Julia Reidy is Sydney born guitarist now based in Berlin. She’s worked with the likes of Jon Rose and Anthony Pateras and plays in Tennis of All Kinds (with bassist Adam Pultz Melbye) and PALES (with percussionist Samuel Hall). She’s released a number of solo recordings, most featuring her 12 string acoustic guitar on the likes of Feeding Tube, Slip, and Opalmine.
It’s difficult to place the music of Reidy. Sonically it can feel like a mass of contradictions, where synthetic sounds, field recordings and finger picking guitar coalesce in some kind of improvised experimental Americana. Elsewhere it’s a deconstructed electric rock guitar solo soaring above a gentle cacophony of electroacoustic tones that slowly threatens to envelop it. Strangely enough it’s quite beautiful, though it’s impossible not to wonder what kind of world can make all of this possible. And this is perhaps the key to Beholder. It suggests so much, the reverberant acoustic strings harking back to pastoral folkisms, your John Fahey’s or Robbie Basho’s, yet it eschews easy melodies, often remaining resolutely unmusical (or fixed at the start of a musical sentence), yet somehow finding some kind of textural rhythmic coherence, like she’s playing a long game that we don’t quite understand yet.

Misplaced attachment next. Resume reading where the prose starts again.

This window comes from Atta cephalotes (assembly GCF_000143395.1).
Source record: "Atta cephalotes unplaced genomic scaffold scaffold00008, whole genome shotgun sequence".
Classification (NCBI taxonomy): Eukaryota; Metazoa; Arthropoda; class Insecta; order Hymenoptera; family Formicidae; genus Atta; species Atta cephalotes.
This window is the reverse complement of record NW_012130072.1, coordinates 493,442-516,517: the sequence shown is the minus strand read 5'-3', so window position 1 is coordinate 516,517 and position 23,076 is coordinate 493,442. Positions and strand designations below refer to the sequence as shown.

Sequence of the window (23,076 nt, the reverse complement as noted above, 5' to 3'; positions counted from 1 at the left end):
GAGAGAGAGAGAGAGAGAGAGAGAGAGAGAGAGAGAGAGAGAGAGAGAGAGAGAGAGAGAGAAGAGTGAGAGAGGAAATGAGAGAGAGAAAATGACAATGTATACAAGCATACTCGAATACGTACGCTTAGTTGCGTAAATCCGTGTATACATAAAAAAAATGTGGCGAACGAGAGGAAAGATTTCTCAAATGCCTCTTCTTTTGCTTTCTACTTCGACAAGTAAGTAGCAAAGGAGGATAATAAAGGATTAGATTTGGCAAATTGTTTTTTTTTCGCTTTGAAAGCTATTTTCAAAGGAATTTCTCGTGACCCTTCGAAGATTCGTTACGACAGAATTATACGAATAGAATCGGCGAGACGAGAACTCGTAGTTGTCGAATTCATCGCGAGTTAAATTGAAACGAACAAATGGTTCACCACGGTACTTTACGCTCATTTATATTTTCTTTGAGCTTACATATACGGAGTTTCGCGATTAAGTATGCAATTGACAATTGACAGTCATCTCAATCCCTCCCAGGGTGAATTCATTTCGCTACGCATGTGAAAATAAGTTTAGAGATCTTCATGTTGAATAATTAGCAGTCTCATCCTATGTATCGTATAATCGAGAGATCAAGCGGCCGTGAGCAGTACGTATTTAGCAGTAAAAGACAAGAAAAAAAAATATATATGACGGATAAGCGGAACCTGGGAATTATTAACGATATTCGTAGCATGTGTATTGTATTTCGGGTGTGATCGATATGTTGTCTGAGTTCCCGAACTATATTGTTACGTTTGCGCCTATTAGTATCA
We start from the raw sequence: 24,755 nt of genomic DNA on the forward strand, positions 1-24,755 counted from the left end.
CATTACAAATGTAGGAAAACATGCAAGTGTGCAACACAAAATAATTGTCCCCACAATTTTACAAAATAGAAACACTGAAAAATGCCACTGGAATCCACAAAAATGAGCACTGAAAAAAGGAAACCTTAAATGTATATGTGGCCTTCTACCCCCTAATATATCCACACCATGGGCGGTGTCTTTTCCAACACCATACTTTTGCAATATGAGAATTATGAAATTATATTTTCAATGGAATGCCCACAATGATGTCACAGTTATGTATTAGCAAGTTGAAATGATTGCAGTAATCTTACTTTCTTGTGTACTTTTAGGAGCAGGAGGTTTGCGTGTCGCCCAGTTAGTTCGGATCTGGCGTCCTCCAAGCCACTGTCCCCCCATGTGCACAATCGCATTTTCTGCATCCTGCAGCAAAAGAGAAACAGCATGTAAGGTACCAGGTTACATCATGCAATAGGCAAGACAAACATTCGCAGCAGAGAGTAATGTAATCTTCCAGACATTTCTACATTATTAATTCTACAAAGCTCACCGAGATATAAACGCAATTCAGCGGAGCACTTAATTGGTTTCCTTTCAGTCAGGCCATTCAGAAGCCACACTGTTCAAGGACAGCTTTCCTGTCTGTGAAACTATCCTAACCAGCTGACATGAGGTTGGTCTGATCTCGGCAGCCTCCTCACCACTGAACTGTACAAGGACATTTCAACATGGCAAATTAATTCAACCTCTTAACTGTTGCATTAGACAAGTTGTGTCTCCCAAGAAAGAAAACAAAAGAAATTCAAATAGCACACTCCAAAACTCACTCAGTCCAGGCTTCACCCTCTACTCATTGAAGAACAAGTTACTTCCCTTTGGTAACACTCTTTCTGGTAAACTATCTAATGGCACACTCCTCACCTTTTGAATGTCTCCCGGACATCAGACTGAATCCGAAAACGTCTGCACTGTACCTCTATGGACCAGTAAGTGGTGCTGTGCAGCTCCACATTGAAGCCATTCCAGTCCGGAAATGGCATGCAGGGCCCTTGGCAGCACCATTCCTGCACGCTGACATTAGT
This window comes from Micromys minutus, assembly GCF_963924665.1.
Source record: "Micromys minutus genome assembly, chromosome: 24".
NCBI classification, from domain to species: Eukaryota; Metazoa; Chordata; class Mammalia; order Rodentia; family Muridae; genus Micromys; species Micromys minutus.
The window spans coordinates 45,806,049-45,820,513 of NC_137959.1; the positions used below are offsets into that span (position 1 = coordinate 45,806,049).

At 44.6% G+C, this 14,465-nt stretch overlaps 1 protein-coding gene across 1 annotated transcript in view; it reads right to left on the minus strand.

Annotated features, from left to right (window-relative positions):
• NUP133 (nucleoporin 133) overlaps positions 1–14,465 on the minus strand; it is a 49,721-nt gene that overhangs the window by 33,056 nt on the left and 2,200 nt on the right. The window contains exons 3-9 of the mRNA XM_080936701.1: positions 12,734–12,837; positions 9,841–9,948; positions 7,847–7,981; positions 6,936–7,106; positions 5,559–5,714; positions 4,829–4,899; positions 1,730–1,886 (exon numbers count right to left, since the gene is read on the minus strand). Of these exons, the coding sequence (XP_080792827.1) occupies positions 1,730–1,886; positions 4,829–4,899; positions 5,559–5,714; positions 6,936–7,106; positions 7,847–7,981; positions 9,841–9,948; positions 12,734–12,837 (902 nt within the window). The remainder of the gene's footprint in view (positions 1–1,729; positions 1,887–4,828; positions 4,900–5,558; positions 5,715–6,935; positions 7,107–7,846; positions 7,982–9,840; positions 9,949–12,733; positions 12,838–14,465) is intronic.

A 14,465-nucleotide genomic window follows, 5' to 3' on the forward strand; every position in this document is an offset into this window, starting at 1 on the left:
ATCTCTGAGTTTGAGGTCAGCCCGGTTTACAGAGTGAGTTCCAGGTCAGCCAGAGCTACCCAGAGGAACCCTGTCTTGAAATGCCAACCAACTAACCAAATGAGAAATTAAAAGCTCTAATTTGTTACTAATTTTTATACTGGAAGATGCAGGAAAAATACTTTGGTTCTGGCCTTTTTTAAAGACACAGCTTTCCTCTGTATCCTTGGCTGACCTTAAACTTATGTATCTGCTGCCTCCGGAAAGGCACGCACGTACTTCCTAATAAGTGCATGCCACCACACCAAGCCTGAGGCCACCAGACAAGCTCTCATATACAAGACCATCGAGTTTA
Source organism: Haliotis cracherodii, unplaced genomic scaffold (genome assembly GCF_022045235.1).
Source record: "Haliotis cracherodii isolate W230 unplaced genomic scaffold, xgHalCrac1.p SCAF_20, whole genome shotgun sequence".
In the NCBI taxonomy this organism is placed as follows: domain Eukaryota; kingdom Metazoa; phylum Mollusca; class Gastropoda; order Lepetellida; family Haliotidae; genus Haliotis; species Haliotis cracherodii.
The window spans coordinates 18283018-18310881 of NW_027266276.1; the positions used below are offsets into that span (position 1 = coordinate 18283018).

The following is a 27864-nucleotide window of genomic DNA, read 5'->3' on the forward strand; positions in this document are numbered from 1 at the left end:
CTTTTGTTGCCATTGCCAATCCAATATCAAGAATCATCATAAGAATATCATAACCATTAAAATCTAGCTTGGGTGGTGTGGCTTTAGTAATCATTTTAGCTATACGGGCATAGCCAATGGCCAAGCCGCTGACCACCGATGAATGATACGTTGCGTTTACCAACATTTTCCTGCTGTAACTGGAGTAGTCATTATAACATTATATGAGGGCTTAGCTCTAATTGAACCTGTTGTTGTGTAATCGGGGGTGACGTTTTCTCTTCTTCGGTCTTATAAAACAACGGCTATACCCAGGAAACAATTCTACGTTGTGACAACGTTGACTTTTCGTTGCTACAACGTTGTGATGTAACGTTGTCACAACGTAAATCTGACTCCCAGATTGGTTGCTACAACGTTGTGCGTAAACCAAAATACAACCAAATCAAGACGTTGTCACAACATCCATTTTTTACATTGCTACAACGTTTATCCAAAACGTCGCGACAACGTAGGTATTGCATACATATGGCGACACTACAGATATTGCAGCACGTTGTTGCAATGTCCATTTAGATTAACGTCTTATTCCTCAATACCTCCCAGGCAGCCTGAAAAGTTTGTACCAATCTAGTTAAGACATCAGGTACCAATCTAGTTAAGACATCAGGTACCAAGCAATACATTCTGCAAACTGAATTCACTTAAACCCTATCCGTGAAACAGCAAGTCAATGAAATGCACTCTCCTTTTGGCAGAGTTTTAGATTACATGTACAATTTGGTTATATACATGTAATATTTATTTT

Many of her pieces are quite long, and there is hypnotism at play. There’s something almost ritualistic about her approach – she’s definitely conjuring something. It feels less focussed on technique or process and more on what it invokes in the listener. It’s uncompromising, structurally dense though frequently rewarding, as notes tumble outwards, endlessly cascading in broad swells that hang in the air and fill the musical space.